• Backed by India, Maldives recently became Indian Ocean Rim Association (IORA) Member. Also, it is helping expedite its inclusion in the Commonwealth again.

  • Apart from the increasing official visits between the two countries (Indian PM visited Male before the current visit by Maldivian President), both sides reiterated commitment to maintain close relations with each other. For instance, Maldives reaffirmed commitment to 'India First' policy.

2.3. Challenges

  • Political Uncertainty: Like initial euphoria over Srilanka democratic government victory and the later unfolding of subsequent events there is similar concerns with Maldivian coalition government. Thus, India cannot fully rely on Maldivian government.

  • China Factor: Though the Maldivian government has said it will rework the FTA but the huge debt owed to China may force Maldives to tread cautiously without antagonising China. Thus, India cannot stop its neighbour to engage actively with China due to its growing economic prowess in its backyard.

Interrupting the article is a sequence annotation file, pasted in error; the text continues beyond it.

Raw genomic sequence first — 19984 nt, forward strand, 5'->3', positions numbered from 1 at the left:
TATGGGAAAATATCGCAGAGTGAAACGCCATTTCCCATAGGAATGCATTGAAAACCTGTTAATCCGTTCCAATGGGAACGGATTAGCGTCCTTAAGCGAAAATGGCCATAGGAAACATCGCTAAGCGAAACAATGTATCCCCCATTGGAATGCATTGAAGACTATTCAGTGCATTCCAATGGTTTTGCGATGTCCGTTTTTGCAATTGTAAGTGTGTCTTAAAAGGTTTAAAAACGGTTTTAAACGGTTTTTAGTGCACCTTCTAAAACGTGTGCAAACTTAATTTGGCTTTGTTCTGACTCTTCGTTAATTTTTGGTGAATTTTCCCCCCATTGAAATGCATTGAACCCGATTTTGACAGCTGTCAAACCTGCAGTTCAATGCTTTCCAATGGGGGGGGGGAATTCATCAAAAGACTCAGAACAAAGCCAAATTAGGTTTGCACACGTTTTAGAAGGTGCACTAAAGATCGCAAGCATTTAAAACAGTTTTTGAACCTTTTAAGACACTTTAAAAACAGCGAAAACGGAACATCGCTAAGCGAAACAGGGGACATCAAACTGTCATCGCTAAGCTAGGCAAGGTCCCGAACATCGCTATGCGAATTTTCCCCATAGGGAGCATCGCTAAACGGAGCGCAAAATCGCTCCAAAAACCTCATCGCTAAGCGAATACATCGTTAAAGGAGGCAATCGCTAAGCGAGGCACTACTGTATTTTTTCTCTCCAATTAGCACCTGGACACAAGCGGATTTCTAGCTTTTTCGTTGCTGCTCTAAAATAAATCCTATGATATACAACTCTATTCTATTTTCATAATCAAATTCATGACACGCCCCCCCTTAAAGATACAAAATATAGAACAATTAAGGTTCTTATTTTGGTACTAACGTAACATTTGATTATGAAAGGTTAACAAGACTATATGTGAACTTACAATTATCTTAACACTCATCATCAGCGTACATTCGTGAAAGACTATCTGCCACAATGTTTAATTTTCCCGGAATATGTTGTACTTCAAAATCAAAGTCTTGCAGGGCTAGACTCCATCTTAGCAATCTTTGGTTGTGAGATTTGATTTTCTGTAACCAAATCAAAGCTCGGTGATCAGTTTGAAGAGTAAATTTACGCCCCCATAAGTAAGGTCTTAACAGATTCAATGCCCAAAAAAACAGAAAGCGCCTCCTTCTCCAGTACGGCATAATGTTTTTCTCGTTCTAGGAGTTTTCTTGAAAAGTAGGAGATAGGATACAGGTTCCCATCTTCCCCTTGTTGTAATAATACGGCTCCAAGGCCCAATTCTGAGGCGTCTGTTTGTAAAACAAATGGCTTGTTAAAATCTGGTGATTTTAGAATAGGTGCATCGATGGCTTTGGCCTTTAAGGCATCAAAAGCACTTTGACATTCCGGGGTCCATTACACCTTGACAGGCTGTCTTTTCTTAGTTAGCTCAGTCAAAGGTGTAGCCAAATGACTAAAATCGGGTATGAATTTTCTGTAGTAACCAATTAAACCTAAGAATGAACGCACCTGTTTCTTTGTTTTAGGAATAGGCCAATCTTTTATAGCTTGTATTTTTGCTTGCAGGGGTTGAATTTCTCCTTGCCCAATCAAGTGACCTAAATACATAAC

• Terrorism Concern: In the past decade the number of Maldivians drawn towards terrorist groups like the Islamic State (ISIS) has grown in number due to political instability and socioeconomic underdevelopment. This has perpetual security concerns for India.

  • No independent Island policy: Though India is working towards a regional security architect under IORA and trilateral security arrangement it lacks an independent policy dealing collectively with archipelagos like Seychelles, Maldives, Madagascar and Mauritius amidst increasing Chinese presence along these islands.

Way Forward

  • India needs to actively and diplomatically engage with its southern neighbours including Maldives. Political support and people to people participation has to be readily increased. An independent archipelago foreign policy needs to be developed to systematically partner with them. Also, the trilateral and bilateral security arrangements need to be reinforced in order to address the changing power structures in Indian Ocean.

  • More sustainable investment policies favouring socioeconomic development in an atmosphere of trust once developed can have long term benefits to both countries relationship.